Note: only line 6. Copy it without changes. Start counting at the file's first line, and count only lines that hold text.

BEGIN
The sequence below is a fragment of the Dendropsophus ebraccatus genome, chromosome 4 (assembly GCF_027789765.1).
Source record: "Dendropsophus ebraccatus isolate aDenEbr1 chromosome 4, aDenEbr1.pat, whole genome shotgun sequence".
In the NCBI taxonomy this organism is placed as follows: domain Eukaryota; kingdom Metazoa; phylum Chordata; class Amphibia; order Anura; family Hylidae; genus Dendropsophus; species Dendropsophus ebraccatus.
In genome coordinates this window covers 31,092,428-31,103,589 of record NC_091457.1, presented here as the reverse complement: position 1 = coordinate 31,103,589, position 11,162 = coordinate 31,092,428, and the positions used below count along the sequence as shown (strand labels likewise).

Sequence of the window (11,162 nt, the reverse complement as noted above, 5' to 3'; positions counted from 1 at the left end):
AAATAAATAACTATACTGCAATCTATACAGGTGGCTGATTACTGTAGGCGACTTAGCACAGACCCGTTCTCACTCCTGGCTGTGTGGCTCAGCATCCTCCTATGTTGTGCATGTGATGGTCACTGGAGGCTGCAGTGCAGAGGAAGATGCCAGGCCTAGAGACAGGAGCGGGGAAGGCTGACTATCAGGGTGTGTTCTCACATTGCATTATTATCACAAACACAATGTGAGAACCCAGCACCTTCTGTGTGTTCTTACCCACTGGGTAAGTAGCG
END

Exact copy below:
AAATAAATAACTATACTGCAATCTATACAGGTGGCTGATTACTGTAGGCGACTTAGCACAGACCCGTTCTCACTCCTGGCTGTGTGGCTCAGCATCCTCCTATGTTGTGCATGTGATGGTCACTGGAGGCTGCAGTGCAGAGGAAGATGCCAGGCCTAGAGACAGGAGCGGGGAAGGCTGACTATCAGGGTGTGTTCTCACATTGCATTATTATCACAAACACAATGTGAGAACCCAGCACCTTCTGTGTGTTCTTACCCACTGGGTAAGTAGCG